Why I entered it and why I’m still grateful that I entered it is because there’s a lot of other folks who not only wouldn’t enter it into the game, they wouldn’t even think it out loud. The fact that I did, even if it comes out slightly different than it went in, those folks are getting something out of it, and they’re gonna appreciate it, and it’s going to help them be themselves. My life is good. When I came out to my folks, I was like 22 years old. I’m 22 years old, I’ve graduated college, I’m a homeowner, I have a career – I was teaching in D.C. – I have a car. I’m good. I have a life insurance policy. I have nothing to lose. I call my mother. I tell her I’m interested in a girl, and she’s like, “I’m cutting you off. I’m done.” I’m like, “ok.” You know what I mean? Now of course, she didn’t mean it. She called right back, but I didn’t have anything to lose in that situation, so I didn’t mind coming out. It was a matter of me just being my ultimate, 100% self and being comfortable in my own skin when there’s a lot of other people who don’t have those same freedoms. I work with students every day who have to hide their sexuality because they need their parents to eat. So for me, I’ll share as much as I’m allowed to share or as much as folks are able to receive for the sake of someone else. It’s all good.But something specific must have triggered that tweet…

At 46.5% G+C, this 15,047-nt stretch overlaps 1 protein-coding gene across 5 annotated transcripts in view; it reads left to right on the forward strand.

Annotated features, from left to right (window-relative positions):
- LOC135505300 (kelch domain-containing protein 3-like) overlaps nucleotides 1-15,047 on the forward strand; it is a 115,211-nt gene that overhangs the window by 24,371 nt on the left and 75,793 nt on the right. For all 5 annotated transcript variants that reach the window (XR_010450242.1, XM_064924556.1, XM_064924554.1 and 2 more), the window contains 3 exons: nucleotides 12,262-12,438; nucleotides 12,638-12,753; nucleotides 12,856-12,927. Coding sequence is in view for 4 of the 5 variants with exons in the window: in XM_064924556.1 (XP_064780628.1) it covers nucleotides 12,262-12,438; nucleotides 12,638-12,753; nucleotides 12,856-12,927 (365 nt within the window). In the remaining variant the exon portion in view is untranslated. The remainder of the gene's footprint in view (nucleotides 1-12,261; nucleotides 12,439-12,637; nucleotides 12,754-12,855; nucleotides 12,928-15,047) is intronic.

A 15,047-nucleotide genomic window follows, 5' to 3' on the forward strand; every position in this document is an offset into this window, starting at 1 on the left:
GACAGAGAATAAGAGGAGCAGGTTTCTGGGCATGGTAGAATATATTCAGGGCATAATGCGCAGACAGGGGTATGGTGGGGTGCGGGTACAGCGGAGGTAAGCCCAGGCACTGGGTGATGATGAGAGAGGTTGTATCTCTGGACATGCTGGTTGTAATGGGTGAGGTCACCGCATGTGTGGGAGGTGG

I mean, it’s just tough. You guys meet my mother. You guys hear my mother and how she feels about it. I mean, I’m into this girl. Imagine if you’re just meeting someone, and you look like you’re in the middle of a Verizon commercial because you got a whole fucking network behind you. That’s scary! And I’m awkward as hell because I’m just meeting this girl, and I’m trying to be cool, so I’m like, overly cool, so that she can’t tell I’m awkward and nervous, and then there’s like a million people behind me. That’s tough. I almost, just like, “Damn, why didn’t I meet her a month ago? Why didn’t God send her to me before so that we could have a normal fucking relationship?” So there was a lot of things going on. That tweet could’ve come from anywhere. Because I’m a Twitter-whore, so that could’ve come from anywhere. There were a lot of things going on.

Is there anything you regret doing on camera?

I’m not really the type to regret. Rather than regret, I re-calculate. I’m a strong believer that everything happens for a reason, so things happen, some things hit well, some things hit not-so-well. But if something happens – and nothing has, nothing where I’m like, “Oh shit, I hate that that happened, or I hate how that was presented, or I hate this person.” I’m completely comfortable with it. I’m ok with it. But even if something were to come, because it’s not done, no, I wouldn’t regret it. I’d just re-calculate. Maybe it’ll impact a law school interview in the future, and I have to be prepared to explain. But that’s it. I don’t beat myself up. I love myself.

Let’s talk about Chanel for a little bit. Let’s start with: “We’ve been dating three weeks. I’m ready for her to move in.” That’s the funniest thing I’ve ever heard. Did they prompt you to say that?